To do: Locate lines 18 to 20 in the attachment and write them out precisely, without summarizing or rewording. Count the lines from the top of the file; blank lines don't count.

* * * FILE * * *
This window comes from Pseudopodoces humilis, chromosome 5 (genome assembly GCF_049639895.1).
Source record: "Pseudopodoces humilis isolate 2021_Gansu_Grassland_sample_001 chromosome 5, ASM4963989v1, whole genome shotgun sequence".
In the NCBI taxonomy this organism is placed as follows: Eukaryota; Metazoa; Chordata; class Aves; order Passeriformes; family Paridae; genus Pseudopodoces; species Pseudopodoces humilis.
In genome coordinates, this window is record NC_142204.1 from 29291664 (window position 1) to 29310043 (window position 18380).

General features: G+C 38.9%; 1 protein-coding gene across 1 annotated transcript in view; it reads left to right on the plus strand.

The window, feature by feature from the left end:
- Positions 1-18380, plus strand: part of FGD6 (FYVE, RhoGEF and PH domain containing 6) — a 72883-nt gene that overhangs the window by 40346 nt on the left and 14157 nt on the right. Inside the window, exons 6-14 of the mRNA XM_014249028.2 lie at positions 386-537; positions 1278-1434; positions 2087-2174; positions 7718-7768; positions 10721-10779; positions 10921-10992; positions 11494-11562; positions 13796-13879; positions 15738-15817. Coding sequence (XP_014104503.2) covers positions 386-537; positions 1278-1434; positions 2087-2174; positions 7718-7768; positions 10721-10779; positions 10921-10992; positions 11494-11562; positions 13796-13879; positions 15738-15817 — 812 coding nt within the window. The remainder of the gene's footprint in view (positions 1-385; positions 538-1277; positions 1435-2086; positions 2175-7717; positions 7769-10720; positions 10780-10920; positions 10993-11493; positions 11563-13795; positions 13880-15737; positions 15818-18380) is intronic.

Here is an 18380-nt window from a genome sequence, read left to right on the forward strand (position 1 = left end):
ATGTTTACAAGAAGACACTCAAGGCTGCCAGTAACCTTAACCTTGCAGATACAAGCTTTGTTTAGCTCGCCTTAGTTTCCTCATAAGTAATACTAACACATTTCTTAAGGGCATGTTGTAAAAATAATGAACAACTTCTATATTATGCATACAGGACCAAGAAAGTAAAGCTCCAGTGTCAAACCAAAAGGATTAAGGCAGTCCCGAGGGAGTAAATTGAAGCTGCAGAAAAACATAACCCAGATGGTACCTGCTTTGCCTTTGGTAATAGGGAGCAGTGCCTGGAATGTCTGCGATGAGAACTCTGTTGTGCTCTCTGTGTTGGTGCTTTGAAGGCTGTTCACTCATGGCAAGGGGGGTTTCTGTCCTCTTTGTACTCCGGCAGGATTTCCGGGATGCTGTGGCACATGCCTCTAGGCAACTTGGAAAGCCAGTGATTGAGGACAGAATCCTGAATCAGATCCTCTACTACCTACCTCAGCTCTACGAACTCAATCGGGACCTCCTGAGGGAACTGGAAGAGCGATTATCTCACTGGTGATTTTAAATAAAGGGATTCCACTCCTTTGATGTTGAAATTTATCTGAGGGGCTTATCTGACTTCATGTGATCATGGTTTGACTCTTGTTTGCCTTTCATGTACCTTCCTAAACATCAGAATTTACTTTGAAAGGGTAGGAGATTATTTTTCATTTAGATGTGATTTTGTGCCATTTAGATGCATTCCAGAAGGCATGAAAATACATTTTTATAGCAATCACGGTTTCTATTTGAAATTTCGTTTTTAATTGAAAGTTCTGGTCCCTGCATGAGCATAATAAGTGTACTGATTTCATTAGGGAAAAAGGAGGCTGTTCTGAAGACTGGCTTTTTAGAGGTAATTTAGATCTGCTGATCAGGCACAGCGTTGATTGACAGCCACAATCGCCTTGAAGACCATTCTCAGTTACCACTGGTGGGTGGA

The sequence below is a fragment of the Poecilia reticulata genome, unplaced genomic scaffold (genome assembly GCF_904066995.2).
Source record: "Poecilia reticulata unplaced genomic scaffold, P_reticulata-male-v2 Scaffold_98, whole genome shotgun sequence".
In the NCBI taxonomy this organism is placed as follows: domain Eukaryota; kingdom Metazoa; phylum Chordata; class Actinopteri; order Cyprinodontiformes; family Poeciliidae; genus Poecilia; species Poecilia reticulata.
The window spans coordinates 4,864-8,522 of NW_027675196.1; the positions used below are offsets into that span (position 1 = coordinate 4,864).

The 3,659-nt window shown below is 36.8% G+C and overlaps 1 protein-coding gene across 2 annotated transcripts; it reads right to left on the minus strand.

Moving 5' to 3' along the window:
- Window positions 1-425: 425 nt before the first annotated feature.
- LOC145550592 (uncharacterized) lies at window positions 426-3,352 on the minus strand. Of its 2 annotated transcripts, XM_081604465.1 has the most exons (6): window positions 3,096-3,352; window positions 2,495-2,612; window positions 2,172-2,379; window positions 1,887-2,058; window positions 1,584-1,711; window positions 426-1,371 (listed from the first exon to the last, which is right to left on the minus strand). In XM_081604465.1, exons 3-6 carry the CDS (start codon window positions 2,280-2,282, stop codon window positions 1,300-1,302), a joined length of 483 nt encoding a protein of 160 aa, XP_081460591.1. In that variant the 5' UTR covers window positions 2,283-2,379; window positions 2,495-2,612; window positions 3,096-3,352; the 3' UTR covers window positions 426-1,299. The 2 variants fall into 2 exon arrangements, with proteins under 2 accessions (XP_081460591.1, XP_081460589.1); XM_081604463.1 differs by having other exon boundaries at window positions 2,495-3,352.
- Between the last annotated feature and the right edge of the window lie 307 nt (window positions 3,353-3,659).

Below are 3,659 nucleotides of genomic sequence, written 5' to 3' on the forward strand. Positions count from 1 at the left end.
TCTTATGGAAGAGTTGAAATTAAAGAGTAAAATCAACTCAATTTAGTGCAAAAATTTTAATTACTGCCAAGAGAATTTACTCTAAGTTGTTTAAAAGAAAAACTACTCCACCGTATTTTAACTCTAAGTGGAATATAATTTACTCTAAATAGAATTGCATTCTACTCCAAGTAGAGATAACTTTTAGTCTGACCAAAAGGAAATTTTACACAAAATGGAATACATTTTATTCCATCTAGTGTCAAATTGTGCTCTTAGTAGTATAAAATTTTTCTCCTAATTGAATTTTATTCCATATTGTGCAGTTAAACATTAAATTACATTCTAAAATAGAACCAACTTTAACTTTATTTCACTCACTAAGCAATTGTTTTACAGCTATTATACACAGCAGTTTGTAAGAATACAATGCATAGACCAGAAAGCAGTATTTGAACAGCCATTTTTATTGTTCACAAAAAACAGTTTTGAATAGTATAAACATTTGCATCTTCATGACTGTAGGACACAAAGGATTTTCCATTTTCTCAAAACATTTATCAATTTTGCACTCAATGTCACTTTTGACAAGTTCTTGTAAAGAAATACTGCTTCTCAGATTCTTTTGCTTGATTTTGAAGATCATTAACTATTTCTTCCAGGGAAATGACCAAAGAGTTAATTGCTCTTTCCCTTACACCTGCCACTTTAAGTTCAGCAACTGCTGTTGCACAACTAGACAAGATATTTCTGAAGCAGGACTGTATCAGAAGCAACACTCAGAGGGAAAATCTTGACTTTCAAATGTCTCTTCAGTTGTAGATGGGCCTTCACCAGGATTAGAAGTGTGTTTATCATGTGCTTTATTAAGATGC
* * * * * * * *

- Between the last annotated feature and the right edge of the window lie 307 nt (window positions 3,353-3,659).

Below are 3,659 nucleotides of genomic sequence, written 5' to 3' on the forward strand. Positions count from 1 at the left end.
TCTTATGGAAGAGTTGAAATTAAAGAGTAAAATCAACTCAATTTAGTGCAAAAATTTTAATTACTGCCAAGAGAATTTACTCTAAGTTGTTTAAAAGAAAAACTACTCCACCGTATTTTAACTCTAAGTGGAATATAATTTACTCTAAATAGAATTGCATTCTACTCCAAGTAGAGATAACTTTTAGTCTGACCAAAAGGAAATTTTACACAAAATGGAATACATTTTATTCCATCTAGTGTCAAATTGTGCTCTTAGTAGTATAAAATTTTTCTCCTAATTGAATTTTATTCCATATTGTGCAGTTAAACATTAAATTACATTCTAAAATAGAACCAACTTTAACTTTATTTCACTCACTAAGCAATTGTTTTACAGCTATTATACACAGCAGTTTGTAAGAATACAATGCATAGACCAGAAAGCAGTATTTGAACAGCCATTTTTATTGTTCACAAAAAACAGTTTTGAATAGTATAAACATTTGCATCTTCATGACTGTAGGACACAAAGGATTTTCCATTTTCTCAAAACATTTATCAATTTTGCACTCAATGTCACTTTTGACAAGTTCTTGTAAAGAAATACTGCTTCTCAGATTCTTTTGCTTGATTTTGAAGATCATTAACTATTTCTTCCAGGGAAATGACCAAAGAGTTAATTGCTCTTTCCCTTACACCTGCCACTTTAAGTTCAGCAACTGCTGTTGCACAACTAGACAAGATATTTCTGAAGCAGGACTGTATCAGAAGCAACACTCAGAGGGAAAATCTTGACTTTCAAATGTCTCTTCAGTTGTAGATGGGCCTTCACCAGGATTAGAAGTGTGTTTATCATGTGCTTTATTAAGATGC